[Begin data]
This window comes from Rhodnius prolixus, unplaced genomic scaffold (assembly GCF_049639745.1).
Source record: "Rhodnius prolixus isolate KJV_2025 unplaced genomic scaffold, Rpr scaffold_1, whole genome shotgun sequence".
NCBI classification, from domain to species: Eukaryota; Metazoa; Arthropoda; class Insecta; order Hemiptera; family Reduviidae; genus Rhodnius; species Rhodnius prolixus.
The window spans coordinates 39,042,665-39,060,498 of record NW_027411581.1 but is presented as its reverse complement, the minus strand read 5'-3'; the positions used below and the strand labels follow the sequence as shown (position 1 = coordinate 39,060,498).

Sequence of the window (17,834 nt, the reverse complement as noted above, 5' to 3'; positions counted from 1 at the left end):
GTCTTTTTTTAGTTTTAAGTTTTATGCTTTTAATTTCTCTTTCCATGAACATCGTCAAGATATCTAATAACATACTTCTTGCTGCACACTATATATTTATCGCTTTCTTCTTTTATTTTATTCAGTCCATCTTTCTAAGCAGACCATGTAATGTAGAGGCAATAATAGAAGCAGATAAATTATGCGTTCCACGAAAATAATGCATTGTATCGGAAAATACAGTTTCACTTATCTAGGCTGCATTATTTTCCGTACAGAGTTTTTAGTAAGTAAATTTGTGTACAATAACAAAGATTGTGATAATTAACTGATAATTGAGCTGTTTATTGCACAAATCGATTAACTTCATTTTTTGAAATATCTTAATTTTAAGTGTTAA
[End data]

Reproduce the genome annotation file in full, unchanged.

This window comes from Rhodnius prolixus, unplaced genomic scaffold (assembly GCF_049639745.1).
Source record: "Rhodnius prolixus isolate KJV_2025 unplaced genomic scaffold, Rpr scaffold_1, whole genome shotgun sequence".
NCBI classification, from domain to species: Eukaryota; Metazoa; Arthropoda; class Insecta; order Hemiptera; family Reduviidae; genus Rhodnius; species Rhodnius prolixus.
The window spans coordinates 39,042,665-39,060,498 of record NW_027411581.1 but is presented as its reverse complement, the minus strand read 5'-3'; the positions used below and the strand labels follow the sequence as shown (position 1 = coordinate 39,060,498).

Sequence of the window (17,834 nt, the reverse complement as noted above, 5' to 3'; positions counted from 1 at the left end):
GTCTTTTTTTAGTTTTAAGTTTTATGCTTTTAATTTCTCTTTCCATGAACATCGTCAAGATATCTAATAACATACTTCTTGCTGCACACTATATATTTATCGCTTTCTTCTTTTATTTTATTCAGTCCATCTTTCTAAGCAGACCATGTAATGTAGAGGCAATAATAGAAGCAGATAAATTATGCGTTCCACGAAAATAATGCATTGTATCGGAAAATACAGTTTCACTTATCTAGGCTGCATTATTTTCCGTACAGAGTTTTTAGTAAGTAAATTTGTGTACAATAACAAAGATTGTGATAATTAACTGATAATTGAGCTGTTTATTGCACAAATCGATTAACTTCATTTTTTGAAATATCTTAATTTTAAGTGTTAA